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DWI sometimes refers to drugs, not alcohol

On Behalf of | Sep 19, 2022 | DWI/DUI |

You might be one of many New Jersey residents who are currently under the advice and treatment of a doctor for a particular health condition. It’s not uncommon for such treatment to include one or more prescription drugs. Your doctor is supposed to warn you of any and all known risks associated with a specific drug, including whether or not it’s safe to operate a motor vehicle while using the medication.

In this state, you are breaking the law if you drive while under the influence of a hallucinogenic drug, narcotics or any habit-forming drug. However, the implied consent laws in New Jersey do not include drugs — only alcohol. This means that you have not automatically consented to taking a chemical test if a police officer takes you into custody for suspected drugged driving.

No penalties for declining a chemical test after a drugged driving arrest

When you obtained a New Jersey driver’s license, you agreed to take a chemical blood, breath or urine test if asked to do so by a law enforcement officer following a DWI arrest. You did not, however, implicitly agree to do the same thing if the officer who arrested you suspects that you have drugs in your system, rather than alcohol. You are free to decline a chemical test following a drugged driving arrest, without fear of legal or administrative penalty.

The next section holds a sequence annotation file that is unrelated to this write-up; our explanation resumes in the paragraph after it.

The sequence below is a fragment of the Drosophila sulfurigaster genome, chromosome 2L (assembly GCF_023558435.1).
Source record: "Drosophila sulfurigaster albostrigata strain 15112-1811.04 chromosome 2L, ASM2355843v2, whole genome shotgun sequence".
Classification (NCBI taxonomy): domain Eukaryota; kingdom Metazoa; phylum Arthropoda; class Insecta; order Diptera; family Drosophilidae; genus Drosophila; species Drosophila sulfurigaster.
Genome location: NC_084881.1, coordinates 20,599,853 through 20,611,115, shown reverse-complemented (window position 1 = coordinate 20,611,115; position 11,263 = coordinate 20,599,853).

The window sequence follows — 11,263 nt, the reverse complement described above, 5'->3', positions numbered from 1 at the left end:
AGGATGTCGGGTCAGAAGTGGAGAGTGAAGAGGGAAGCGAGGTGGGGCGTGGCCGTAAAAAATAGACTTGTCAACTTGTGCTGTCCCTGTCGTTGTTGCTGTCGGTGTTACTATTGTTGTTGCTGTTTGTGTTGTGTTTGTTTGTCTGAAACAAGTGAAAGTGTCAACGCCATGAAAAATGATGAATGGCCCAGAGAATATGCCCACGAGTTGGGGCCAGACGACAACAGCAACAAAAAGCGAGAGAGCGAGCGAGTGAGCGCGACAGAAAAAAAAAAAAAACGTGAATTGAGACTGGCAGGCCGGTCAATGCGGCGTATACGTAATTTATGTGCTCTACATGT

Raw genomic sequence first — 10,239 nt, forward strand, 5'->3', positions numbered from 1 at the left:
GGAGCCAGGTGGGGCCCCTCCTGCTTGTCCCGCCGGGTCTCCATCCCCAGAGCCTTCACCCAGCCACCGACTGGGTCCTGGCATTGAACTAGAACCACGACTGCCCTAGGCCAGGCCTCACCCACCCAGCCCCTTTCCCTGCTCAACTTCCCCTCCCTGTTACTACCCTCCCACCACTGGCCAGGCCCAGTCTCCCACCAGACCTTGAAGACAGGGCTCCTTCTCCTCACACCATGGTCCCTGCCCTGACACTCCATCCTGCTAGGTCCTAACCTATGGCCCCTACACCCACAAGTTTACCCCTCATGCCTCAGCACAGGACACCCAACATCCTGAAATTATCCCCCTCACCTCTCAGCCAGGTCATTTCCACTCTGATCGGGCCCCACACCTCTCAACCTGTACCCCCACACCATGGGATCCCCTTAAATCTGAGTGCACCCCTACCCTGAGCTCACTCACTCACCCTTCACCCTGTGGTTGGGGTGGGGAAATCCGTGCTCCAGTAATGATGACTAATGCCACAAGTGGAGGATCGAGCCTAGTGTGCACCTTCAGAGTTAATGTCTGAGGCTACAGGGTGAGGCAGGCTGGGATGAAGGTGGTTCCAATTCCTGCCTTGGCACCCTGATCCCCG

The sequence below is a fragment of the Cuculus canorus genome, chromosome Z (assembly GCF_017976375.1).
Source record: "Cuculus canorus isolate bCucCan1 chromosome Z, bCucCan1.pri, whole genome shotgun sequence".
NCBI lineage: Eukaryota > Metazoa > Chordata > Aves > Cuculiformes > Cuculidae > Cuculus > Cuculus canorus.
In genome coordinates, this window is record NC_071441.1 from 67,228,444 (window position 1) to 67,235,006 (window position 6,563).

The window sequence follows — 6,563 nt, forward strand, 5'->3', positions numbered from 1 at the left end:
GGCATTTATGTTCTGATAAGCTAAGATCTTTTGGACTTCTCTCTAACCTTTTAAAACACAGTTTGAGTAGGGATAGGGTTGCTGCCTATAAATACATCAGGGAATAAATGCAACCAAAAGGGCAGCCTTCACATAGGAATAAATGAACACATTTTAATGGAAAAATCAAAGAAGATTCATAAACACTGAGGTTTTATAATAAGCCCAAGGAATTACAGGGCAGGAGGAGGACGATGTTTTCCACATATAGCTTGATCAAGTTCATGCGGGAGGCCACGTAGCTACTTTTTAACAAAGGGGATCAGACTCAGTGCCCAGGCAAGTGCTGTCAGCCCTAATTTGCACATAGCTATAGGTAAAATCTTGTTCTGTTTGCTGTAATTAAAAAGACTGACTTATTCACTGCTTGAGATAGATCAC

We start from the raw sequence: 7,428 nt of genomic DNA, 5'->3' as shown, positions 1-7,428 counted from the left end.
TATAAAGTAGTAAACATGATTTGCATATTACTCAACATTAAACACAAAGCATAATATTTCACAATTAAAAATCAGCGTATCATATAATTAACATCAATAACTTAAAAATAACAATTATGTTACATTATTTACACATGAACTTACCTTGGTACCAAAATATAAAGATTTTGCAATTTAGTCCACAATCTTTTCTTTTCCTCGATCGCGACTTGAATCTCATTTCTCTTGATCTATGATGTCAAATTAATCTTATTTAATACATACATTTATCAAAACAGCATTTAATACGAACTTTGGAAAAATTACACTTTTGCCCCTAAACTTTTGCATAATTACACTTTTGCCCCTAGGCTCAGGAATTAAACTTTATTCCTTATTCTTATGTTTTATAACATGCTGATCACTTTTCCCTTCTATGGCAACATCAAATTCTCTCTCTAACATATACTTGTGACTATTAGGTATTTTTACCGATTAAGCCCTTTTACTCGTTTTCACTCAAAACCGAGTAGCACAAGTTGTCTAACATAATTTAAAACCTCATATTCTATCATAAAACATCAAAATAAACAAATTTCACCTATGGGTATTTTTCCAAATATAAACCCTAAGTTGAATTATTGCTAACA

It is your choice whether to take a chemical test for drugs if an officer has arrested you for suspected drugged driving. Just remember that, if you wind up facing criminal charges, a prosecutor will try to use the fact that you refused a chemical test to incriminate you in court.

Many prescription drugs are narcotics, hallucinogens or addictive

It’s quite possible that the prescription medication your doctor has recommended might be a narcotic, especially if you are treating a chronic pain condition. The prescription drugs you are using might also have a potential for causing hallucinations or might be a drug that is known to be addictive.

If a New Jersey police officer pulls you over and suspects that you are driving while impaired, you could encounter serious legal problems if you have such drugs in your system at the time. If you are currently facing drugged driving charges, it is a good idea to seek legal guidance before heading to court. The ultimate outcome of your case might hinge upon your ability to build a strong defense, which is typically much easier to do when you work with someone who’s experienced in the criminal justice system.